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New water rules for the weary

Residents in unincorporated Hillsborough get new restrictions, including no watering on weekends.

Times coverage
Current watering rules

© St. Petersburg Times, published May 11, 2000

TAMPA -- Water officials worried what might happen this Sunday, should half the county's 90,000 customers run their sprinklers at the same time.

Water pressure could plummet.

Drinking water could become contaminated, forcing whole neighborhoods to boil water.

Firefighters, arriving at the scene of a blaze, might not be able to pump water fast enough from hydrants.

So in an emergency move taken to prevent such a dire scene, Hillsborough County commissioners on Wednesday banned residents in the unincorporated county from watering their lawns on weekends.

 [Times photo: Skip O'Rourke]
The eastern shore of Lake Magdalene in northern Hillsborough County is an example of how a lack of rain has affected the Tampa Bay area. Boats and docks are left high and dry. From Jan. 1 through April 30, Swiftmud's central region, which includes Hillsborough, Pinellas and Pasco counties, recorded 4.08 inches of rain.

Beginning this morning, people who live outside the cities of Tampa, Temple Terrace and Plant City can water their lawns legally on only one day, Monday through Friday, either before 8 a.m. or after 6 p.m., depending on the last digit in their address.

Officials are serious about enforcing the rules, too.

After a two-week grace period, the commission will double fines for first- and second-time violators to $70. After that, people who break the restrictions get fined $500 .

Violators can be turned in on the county's water hotline, which has been jammed with about 150 calls a day. The number is (813) 224-8993. Commissioners acted Wednesday after being told the county's water supply system might collapse under the burden of the old system, when millions of gallons of water were pumped on each of the two legal watering days.

The crisis got serious Sunday when thousands of residents ran their sprinkler systems all at once. That day, the county pumped a record 81.2-million gallons of water.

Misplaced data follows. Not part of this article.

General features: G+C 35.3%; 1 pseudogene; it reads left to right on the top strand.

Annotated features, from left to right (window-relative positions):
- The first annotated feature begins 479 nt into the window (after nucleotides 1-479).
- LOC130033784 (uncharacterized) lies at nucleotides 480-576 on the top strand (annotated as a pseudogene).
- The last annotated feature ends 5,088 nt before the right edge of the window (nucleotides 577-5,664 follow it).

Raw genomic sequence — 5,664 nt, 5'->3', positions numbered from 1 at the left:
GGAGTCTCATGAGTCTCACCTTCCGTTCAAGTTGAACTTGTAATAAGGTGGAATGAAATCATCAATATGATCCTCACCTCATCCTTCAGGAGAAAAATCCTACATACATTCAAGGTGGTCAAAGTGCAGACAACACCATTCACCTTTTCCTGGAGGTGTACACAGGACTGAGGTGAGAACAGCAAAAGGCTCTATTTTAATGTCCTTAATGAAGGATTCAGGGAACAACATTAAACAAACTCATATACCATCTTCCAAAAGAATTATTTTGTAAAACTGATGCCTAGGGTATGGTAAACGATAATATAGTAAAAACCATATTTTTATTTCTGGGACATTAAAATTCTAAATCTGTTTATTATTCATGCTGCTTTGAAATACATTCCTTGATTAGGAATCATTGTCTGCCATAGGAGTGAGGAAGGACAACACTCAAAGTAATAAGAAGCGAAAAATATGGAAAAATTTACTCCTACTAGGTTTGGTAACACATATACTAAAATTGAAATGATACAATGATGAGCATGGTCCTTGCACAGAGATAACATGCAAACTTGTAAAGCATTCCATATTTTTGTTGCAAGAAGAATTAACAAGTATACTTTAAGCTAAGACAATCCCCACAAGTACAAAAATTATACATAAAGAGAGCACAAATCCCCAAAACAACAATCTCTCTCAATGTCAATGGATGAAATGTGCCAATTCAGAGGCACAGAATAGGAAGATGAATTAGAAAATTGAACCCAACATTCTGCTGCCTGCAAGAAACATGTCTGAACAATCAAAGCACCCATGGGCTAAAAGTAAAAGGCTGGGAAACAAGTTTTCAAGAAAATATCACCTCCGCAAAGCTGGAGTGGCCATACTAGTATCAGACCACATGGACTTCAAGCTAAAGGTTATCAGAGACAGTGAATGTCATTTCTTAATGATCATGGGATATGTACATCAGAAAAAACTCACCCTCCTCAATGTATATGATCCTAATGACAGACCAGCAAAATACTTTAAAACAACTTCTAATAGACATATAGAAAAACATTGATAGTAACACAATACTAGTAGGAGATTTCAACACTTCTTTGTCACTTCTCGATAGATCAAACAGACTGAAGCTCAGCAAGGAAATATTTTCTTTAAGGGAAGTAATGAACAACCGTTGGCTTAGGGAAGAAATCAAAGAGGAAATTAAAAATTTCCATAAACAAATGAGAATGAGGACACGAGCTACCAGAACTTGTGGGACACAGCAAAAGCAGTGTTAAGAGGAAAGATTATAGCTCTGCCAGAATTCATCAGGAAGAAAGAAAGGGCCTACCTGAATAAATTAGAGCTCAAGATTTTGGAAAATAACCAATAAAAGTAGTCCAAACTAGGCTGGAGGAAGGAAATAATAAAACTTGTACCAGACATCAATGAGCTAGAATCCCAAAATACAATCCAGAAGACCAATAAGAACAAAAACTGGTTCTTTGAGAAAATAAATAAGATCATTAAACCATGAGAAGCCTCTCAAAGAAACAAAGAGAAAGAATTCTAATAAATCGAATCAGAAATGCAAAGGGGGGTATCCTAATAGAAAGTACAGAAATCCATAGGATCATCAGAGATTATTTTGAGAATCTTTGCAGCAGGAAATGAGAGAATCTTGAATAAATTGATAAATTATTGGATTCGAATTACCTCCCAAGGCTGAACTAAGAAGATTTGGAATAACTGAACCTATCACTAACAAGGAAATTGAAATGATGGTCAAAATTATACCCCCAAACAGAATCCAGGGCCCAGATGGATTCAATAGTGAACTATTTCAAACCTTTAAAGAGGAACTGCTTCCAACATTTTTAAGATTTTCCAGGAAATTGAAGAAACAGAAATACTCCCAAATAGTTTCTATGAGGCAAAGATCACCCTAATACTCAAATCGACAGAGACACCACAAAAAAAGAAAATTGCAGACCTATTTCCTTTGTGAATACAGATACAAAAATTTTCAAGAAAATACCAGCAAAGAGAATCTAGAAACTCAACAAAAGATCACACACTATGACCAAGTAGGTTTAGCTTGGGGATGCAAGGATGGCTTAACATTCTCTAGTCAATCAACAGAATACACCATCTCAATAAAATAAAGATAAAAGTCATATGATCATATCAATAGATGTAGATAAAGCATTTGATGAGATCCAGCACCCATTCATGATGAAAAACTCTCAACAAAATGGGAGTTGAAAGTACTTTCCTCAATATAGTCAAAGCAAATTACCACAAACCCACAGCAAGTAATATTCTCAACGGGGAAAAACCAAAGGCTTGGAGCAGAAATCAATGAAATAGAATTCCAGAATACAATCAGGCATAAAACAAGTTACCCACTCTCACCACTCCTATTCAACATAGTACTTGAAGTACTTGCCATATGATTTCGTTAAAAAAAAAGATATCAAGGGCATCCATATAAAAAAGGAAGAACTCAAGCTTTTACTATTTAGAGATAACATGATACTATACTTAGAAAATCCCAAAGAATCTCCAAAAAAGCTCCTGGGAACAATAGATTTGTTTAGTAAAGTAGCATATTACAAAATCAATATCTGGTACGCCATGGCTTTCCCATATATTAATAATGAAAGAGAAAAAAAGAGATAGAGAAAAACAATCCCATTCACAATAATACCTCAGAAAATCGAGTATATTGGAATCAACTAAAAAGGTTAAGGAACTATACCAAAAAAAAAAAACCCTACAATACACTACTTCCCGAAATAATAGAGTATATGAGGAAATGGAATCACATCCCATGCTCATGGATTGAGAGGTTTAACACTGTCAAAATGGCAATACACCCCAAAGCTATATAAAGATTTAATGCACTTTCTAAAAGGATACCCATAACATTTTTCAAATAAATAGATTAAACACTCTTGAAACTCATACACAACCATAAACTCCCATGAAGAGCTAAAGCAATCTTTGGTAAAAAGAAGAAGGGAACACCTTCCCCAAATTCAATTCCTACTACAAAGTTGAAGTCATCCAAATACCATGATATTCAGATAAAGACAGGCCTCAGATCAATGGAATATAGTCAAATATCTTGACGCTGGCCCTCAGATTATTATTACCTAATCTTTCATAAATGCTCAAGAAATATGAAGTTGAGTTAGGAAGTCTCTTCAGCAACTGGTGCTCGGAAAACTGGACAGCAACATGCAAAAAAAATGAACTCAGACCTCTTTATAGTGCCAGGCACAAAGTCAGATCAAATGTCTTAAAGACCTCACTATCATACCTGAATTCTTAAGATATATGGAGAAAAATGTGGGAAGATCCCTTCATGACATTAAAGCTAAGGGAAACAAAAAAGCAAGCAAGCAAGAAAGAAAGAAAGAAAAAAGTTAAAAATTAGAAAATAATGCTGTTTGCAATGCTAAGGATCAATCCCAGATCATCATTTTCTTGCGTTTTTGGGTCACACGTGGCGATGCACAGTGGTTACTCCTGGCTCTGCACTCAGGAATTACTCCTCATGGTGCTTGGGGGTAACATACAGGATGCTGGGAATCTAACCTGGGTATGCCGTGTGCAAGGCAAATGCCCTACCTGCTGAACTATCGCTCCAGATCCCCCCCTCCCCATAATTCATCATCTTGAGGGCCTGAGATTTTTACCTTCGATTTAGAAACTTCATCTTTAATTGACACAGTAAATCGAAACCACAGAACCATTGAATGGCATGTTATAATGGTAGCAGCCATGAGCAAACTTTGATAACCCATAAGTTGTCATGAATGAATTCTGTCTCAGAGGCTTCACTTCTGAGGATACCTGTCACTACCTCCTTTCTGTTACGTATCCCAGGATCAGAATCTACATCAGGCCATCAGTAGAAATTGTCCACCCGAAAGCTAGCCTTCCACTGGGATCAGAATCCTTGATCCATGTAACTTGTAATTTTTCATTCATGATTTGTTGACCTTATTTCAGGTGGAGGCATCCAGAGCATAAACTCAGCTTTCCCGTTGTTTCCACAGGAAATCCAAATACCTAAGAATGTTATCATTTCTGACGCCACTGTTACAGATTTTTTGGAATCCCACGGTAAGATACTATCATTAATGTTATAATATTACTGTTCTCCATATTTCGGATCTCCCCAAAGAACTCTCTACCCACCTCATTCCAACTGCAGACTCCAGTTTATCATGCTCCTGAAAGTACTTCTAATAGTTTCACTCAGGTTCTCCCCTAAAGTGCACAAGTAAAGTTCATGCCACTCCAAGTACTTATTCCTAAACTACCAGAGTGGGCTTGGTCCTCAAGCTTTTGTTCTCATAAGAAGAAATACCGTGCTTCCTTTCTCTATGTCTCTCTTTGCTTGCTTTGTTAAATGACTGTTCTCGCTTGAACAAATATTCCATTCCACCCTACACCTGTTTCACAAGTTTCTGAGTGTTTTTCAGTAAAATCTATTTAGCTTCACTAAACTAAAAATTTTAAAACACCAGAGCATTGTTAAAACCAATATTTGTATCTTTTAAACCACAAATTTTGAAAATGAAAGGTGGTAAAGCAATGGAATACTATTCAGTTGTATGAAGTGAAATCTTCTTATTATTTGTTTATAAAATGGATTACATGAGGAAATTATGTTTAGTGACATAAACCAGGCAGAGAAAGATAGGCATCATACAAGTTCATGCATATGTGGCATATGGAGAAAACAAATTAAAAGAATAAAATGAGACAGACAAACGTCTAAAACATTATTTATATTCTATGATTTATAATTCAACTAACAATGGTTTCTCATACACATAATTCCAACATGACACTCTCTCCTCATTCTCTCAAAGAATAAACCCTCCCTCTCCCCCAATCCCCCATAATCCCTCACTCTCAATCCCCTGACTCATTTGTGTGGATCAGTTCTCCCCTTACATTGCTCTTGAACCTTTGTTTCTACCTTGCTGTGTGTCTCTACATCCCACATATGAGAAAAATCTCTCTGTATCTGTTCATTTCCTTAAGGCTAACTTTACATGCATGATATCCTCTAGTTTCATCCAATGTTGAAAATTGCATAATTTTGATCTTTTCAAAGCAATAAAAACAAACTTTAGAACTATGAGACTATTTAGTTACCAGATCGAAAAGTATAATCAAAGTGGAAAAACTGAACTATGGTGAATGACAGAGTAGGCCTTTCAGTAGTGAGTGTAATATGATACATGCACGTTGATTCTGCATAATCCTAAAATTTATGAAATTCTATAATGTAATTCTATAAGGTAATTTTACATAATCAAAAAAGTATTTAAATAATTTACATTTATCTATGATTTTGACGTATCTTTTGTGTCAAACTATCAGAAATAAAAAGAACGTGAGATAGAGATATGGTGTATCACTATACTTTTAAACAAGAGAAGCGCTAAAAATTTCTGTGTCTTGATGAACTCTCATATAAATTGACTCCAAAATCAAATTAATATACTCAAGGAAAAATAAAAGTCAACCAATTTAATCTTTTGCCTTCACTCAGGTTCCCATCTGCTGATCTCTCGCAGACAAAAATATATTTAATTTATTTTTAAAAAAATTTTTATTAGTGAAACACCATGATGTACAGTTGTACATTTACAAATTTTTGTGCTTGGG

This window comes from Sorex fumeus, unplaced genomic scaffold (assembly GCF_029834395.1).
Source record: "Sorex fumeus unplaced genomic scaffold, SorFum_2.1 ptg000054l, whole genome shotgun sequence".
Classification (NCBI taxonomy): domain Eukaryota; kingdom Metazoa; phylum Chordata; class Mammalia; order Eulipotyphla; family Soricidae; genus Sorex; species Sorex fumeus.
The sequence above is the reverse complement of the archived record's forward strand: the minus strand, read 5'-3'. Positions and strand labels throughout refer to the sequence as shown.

Inside the control center Sunday at the water department's plant in Lithia, Arnold Becken, the section manager for water operations, was watching computer readings go off the charts.

"We had everything running, and the pressure was still dropping," Becken said.

Engineer James Jeffers II joked that officials inside the center were biting their nails and praying for rain.

The county's water supply system did not have enough lines and pumps to handle the pent-up demand.

"If we had all the water in the world, we could not put any more water through the lines," assistant county administrator Anthony Shoemaker said.

On March 17, the commission limited watering to Tuesdays and Sundays. Every Sunday since then, the county's demand for water has grown by about 3-million gallons.

That's why they wanted to reduce the strain by spreading out watering over the work week.

They said they are aware it's yet another set of rules for people to remember. "We know this is going to be confusing," Shoemaker said.

In the suburban neighborhood of North Lakes by Northdale, resident Irene Jones complained that shuffling water days will "be a real pain."

Another resident, Andrea Fernandez, whose yard on Gardenside Lane was turning brown, talked about the tangible effects of the drought.

"Look at my lime tree," Jones said, pointing to a wilting tree. "This time last year, we would have had limes and would have been drinking Coronas."

- If you have questions about the new water rules, call (813) 275-7094.

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